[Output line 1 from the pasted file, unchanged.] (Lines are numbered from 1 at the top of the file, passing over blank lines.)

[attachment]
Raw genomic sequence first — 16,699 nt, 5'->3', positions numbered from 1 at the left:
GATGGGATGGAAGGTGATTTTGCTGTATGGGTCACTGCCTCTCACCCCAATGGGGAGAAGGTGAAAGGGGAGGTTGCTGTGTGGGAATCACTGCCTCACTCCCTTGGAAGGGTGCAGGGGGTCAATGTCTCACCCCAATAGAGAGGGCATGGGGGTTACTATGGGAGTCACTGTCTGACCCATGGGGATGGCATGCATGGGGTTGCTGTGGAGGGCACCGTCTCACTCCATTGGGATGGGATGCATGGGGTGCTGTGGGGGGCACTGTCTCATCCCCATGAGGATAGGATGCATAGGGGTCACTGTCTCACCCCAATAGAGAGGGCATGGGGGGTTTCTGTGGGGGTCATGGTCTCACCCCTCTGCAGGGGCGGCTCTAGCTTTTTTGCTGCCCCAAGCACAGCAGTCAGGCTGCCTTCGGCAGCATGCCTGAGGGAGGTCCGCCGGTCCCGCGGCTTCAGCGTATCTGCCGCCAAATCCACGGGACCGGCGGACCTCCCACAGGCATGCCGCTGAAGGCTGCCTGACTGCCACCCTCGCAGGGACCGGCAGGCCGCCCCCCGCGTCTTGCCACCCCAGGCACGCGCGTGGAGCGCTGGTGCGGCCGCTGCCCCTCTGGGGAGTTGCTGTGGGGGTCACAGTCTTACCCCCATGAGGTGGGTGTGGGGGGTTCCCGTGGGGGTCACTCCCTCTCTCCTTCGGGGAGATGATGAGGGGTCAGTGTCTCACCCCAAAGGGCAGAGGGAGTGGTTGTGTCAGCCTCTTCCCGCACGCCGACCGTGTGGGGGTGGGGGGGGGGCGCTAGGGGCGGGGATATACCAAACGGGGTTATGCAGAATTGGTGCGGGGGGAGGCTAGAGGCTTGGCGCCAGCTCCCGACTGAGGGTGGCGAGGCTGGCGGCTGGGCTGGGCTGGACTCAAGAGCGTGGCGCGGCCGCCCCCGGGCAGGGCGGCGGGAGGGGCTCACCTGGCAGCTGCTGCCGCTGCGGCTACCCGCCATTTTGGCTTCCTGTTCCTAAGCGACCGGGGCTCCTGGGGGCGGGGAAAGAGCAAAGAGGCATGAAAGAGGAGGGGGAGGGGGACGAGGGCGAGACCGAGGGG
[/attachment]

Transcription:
Raw genomic sequence first — 16,699 nt, 5'->3', positions numbered from 1 at the left: